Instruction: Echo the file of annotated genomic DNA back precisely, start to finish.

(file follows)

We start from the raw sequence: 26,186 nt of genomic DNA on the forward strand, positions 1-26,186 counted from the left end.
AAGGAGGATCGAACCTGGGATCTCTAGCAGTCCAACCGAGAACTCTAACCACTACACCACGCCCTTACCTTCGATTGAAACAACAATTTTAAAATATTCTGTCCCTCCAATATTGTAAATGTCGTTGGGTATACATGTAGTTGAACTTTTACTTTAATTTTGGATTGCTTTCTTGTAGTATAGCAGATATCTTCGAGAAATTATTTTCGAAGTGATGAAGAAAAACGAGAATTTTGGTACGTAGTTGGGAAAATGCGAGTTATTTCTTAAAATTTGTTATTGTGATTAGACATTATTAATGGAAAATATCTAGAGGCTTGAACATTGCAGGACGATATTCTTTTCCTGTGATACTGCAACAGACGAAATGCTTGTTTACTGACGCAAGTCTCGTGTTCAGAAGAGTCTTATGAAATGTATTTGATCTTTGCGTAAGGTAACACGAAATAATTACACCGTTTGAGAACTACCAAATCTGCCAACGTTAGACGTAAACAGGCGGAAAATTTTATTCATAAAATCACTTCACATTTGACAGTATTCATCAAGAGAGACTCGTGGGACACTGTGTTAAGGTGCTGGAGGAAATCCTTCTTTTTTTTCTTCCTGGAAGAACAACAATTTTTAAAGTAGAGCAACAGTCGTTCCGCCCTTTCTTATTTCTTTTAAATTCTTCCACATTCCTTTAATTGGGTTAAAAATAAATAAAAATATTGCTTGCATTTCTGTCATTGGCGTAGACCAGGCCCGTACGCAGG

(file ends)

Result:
We start from the raw sequence: 26,186 nt of genomic DNA on the forward strand, positions 1-26,186 counted from the left end.
AAGGAGGATCGAACCTGGGATCTCTAGCAGTCCAACCGAGAACTCTAACCACTACACCACGCCCTTACCTTCGATTGAAACAACAATTTTAAAATATTCTGTCCCTCCAATATTGTAAATGTCGTTGGGTATACATGTAGTTGAACTTTTACTTTAATTTTGGATTGCTTTCTTGTAGTATAGCAGATATCTTCGAGAAATTATTTTCGAAGTGATGAAGAAAAACGAGAATTTTGGTACGTAGTTGGGAAAATGCGAGTTATTTCTTAAAATTTGTTATTGTGATTAGACATTATTAATGGAAAATATCTAGAGGCTTGAACATTGCAGGACGATATTCTTTTCCTGTGATACTGCAACAGACGAAATGCTTGTTTACTGACGCAAGTCTCGTGTTCAGAAGAGTCTTATGAAATGTATTTGATCTTTGCGTAAGGTAACACGAAATAATTACACCGTTTGAGAACTACCAAATCTGCCAACGTTAGACGTAAACAGGCGGAAAATTTTATTCATAAAATCACTTCACATTTGACAGTATTCATCAAGAGAGACTCGTGGGACACTGTGTTAAGGTGCTGGAGGAAATCCTTCTTTTTTTTCTTCCTGGAAGAACAACAATTTTTAAAGTAGAGCAACAGTCGTTCCGCCCTTTCTTATTTCTTTTAAATTCTTCCACATTCCTTTAATTGGGTTAAAAATAAATAAAAATATTGCTTGCATTTCTGTCATTGGCGTAGACCAGGCCCGTACGCAGG